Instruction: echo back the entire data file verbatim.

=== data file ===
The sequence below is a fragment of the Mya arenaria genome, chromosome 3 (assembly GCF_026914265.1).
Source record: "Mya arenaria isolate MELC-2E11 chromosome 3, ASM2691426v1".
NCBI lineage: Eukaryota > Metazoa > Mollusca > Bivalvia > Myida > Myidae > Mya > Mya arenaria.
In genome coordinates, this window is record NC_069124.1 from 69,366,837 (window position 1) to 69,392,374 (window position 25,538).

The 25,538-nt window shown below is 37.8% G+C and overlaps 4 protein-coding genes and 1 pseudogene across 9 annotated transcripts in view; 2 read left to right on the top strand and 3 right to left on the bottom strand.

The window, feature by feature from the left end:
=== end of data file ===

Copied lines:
The sequence below is a fragment of the Mya arenaria genome, chromosome 3 (assembly GCF_026914265.1).
Source record: "Mya arenaria isolate MELC-2E11 chromosome 3, ASM2691426v1".
NCBI lineage: Eukaryota > Metazoa > Mollusca > Bivalvia > Myida > Myidae > Mya > Mya arenaria.
In genome coordinates, this window is record NC_069124.1 from 69,366,837 (window position 1) to 69,392,374 (window position 25,538).

The 25,538-nt window shown below is 37.8% G+C and overlaps 4 protein-coding genes and 1 pseudogene across 9 annotated transcripts in view; 2 read left to right on the top strand and 3 right to left on the bottom strand.

The window, feature by feature from the left end: